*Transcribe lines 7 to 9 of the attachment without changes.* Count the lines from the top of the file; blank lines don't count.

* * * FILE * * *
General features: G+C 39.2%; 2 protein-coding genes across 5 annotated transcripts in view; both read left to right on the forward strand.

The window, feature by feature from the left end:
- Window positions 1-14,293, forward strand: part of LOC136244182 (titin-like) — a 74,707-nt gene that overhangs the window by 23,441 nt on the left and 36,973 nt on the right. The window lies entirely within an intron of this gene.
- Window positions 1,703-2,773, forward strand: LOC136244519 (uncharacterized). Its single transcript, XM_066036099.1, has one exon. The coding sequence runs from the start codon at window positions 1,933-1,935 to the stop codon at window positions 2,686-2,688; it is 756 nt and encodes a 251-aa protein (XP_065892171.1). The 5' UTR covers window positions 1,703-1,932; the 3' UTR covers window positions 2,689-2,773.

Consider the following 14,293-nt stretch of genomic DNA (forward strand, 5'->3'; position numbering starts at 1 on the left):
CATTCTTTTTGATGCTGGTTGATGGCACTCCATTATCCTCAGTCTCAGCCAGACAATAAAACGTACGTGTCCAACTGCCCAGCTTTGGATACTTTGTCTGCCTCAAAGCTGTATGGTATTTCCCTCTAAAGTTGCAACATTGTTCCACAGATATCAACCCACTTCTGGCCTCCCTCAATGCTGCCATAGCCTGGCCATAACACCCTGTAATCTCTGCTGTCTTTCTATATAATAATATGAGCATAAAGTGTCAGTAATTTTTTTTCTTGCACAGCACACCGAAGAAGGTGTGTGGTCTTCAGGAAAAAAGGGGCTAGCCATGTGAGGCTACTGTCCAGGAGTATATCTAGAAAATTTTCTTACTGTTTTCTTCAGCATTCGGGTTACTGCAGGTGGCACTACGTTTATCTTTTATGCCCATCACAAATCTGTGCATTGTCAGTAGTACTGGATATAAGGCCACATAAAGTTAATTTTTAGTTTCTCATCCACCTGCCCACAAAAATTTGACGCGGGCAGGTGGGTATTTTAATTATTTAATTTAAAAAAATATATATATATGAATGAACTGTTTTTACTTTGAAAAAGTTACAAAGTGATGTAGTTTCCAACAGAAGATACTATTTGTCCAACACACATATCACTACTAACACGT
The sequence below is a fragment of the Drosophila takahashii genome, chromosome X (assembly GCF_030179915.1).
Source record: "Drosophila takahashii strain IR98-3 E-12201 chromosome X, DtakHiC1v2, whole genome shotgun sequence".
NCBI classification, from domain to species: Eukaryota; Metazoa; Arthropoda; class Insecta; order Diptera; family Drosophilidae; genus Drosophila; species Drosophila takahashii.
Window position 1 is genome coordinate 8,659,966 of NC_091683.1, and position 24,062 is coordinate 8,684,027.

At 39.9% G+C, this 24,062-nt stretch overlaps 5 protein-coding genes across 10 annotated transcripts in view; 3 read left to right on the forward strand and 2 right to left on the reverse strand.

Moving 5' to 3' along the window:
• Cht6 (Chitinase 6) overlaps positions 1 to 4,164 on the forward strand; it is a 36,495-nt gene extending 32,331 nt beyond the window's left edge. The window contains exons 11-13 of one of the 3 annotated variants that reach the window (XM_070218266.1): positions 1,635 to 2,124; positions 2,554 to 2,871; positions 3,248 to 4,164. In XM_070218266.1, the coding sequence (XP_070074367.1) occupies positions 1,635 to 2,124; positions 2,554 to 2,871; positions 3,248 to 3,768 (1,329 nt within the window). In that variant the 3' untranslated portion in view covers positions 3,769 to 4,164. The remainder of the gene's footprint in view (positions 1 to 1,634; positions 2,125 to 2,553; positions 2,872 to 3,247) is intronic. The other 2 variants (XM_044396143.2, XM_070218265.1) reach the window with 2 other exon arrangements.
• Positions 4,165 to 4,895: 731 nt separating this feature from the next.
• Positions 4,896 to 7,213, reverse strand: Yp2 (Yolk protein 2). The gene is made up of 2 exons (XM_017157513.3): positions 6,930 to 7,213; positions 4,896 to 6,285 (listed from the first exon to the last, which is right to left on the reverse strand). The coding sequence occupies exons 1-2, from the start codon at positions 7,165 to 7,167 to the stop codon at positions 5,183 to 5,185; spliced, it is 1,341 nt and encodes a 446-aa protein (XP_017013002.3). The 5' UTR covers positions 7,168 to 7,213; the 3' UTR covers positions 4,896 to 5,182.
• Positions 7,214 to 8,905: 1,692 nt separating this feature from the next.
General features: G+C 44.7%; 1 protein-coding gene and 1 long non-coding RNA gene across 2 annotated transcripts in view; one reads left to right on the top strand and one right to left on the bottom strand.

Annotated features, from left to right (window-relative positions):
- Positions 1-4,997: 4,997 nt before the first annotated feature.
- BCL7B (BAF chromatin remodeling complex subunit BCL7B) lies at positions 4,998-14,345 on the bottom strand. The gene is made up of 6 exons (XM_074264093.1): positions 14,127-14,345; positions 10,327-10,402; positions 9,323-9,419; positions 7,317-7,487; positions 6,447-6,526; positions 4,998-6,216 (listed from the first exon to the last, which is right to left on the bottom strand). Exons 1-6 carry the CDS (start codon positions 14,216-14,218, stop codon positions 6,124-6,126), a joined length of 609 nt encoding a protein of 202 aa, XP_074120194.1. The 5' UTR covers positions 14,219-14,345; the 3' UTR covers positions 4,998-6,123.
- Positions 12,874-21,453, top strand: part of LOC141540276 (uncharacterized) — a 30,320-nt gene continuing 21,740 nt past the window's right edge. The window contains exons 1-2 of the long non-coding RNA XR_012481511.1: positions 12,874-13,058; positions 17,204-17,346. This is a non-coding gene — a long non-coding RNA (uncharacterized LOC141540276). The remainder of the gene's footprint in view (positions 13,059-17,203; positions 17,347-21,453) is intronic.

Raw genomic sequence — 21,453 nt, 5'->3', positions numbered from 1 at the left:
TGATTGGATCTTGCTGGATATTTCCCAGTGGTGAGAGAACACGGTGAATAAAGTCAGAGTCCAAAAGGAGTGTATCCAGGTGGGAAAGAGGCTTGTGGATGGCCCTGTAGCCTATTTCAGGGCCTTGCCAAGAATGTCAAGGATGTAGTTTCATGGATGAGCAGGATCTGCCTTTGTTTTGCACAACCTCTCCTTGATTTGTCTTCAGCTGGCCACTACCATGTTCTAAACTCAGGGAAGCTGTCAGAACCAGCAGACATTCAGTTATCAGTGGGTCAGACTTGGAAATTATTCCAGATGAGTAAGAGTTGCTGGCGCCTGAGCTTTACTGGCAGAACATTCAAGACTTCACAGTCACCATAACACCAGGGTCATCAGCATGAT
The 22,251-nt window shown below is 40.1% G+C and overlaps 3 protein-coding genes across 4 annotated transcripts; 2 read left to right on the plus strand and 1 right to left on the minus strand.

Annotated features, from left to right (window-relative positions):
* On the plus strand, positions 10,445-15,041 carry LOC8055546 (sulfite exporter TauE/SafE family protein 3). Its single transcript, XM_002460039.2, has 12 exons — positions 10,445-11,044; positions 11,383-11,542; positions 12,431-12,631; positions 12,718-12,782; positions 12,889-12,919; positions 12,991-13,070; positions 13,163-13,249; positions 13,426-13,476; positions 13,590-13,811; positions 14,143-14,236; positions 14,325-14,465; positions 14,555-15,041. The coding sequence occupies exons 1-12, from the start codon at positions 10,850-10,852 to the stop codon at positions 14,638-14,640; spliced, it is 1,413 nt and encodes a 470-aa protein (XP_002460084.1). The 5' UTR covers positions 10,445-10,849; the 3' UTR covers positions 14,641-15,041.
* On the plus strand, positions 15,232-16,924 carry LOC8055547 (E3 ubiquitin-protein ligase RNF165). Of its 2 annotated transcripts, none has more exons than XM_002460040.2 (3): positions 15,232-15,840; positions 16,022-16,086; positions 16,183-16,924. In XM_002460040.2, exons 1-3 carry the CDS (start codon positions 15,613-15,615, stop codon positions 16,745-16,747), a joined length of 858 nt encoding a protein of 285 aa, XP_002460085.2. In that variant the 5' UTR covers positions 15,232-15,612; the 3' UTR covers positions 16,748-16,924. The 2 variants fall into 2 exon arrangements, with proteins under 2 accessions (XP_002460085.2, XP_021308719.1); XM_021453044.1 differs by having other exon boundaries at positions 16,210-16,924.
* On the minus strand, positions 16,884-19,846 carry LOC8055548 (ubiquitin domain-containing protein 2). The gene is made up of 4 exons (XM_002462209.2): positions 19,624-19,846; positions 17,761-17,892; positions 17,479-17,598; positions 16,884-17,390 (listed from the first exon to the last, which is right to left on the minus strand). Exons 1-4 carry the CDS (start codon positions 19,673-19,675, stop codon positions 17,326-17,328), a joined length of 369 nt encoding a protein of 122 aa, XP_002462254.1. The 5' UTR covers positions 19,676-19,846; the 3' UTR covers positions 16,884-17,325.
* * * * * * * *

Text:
The sequence below is a fragment of the Drosophila takahashii genome, chromosome X (assembly GCF_030179915.1).
Source record: "Drosophila takahashii strain IR98-3 E-12201 chromosome X, DtakHiC1v2, whole genome shotgun sequence".
NCBI classification, from domain to species: Eukaryota; Metazoa; Arthropoda; class Insecta; order Diptera; family Drosophilidae; genus Drosophila; species Drosophila takahashii.